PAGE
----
Immediate clinical signs of fire ant bites include intense pain, pruritis, and erythema. Fire ant venom is composed mainly of piperidine alkaloids and is less than 1% proteinaceous. Stings usually develop into pustules within 12 to 24 hours due to local necrosis caused by the piperidine alkaloids. Sometimes only secondary lesions such as erythema and epidermal collarettes may be noticed; affected skin may feel thickened and corrugated.
Neonates can be killed if attacked by the many ants inhabiting a mound, but adult animals are unlikely to die as a result of fire ant stings. The overall severity of clinical signs and disease is likely due to the number of ant stings suffered. The author has seen a weanling horse that developed severe laminitis as a complication of multiple fire ant stings with nearly one entire side of the body affected, necessitating euthanasia. Anaphylactoid reactions are rare without massive exposure to stings and occur in those animals hypersensitive to the protein portion of fire ant venom.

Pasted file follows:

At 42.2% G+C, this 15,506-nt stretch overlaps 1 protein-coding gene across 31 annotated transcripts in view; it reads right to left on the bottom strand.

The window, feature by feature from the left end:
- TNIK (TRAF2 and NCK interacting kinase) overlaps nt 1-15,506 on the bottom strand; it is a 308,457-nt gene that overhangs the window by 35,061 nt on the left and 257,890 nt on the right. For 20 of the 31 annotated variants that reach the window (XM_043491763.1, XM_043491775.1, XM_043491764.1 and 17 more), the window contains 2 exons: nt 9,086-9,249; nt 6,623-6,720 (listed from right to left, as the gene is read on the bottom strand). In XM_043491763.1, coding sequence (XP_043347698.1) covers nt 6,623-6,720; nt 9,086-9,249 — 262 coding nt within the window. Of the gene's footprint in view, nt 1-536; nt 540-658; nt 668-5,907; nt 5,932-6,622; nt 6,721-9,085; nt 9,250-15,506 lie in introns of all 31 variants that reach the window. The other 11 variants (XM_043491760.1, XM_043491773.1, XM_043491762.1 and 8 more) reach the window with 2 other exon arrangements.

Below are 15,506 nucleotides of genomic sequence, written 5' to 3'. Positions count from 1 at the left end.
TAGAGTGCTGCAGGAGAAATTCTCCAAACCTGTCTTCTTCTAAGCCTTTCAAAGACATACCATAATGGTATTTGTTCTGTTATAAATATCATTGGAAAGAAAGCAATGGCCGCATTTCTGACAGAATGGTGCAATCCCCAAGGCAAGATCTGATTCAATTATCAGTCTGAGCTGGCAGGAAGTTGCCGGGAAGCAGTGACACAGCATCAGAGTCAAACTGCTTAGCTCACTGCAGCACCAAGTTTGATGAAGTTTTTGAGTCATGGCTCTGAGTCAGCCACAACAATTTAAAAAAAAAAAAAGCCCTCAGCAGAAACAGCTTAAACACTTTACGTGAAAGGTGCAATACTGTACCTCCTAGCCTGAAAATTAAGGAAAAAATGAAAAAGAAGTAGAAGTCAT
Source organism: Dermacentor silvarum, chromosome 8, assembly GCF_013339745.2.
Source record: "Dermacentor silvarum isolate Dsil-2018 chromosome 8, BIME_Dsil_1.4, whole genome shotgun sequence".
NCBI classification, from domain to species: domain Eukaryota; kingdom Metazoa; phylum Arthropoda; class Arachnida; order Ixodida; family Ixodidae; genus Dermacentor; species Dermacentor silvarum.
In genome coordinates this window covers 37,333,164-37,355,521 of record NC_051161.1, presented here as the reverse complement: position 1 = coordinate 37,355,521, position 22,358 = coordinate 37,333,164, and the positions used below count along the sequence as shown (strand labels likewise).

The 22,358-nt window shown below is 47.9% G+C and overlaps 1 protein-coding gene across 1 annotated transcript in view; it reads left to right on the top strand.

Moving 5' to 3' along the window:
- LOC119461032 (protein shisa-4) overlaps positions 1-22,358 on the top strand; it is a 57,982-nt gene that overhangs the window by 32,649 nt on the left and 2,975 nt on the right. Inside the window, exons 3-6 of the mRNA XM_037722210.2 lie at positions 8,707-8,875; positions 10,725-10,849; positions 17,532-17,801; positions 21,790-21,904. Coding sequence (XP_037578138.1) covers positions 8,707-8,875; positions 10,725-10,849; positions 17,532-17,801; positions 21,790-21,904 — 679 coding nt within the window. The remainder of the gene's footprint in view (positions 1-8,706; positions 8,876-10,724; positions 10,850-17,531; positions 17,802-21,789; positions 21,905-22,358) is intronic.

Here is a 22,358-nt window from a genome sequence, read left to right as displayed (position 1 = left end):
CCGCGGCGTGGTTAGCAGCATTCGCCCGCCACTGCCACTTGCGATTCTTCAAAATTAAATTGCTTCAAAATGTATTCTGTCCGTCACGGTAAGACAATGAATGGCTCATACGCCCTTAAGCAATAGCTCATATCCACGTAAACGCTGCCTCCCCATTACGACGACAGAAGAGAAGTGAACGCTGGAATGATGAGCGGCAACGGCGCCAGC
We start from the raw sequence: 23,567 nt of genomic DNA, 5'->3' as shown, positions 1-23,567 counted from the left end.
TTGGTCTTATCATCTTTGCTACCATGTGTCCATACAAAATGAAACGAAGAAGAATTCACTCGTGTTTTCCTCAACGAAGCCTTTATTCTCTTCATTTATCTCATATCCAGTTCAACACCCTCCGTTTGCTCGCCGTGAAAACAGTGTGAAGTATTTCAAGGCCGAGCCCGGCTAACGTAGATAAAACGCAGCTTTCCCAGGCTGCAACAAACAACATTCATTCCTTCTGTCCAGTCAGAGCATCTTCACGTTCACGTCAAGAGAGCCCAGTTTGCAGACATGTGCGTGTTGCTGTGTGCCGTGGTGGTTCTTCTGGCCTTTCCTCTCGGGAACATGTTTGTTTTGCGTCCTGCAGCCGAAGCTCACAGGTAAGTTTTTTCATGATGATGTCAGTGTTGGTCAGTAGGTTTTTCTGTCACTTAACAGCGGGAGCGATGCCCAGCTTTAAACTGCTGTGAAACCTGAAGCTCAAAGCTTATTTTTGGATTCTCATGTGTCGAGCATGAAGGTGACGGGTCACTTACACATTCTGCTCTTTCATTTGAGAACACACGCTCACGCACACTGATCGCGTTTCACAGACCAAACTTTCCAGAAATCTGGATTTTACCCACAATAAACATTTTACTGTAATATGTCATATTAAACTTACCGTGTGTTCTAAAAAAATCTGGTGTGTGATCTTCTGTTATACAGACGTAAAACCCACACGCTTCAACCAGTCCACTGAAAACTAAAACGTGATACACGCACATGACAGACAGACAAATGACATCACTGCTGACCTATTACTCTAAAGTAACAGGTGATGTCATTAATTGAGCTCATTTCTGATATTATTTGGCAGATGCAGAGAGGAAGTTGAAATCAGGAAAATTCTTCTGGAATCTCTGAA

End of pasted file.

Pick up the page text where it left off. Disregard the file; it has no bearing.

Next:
Treatment of fire ant stings is largely symptomatic. The ants often remain attached, and mechanical removal or bathing is needed. The main goal of treatment is to reduce pruritis and pain using topical or parenteral corticosteroids (dexamethasone, 0.05-0.2 mg/kg, IV, every 12 to 24 hours) and nonsteroidal anti-inflammatory drugs (flunixin meglumine, 1.1 mg/kg, IV or PO, every 12 to 24 hours). Antihistamines (tripelennamine 1.1 mg/kg, IM, every 6 to 12 hours) may also be of benefit. Affected animals should be observed for any possible secondary complications such as laminitis, respiratory difficulty, abortion, etc. Most will have a full recovery after several days of mild to moderate pruritis and dermatitis.
Dr. Bryan M. Waldridge, (859) 233-0371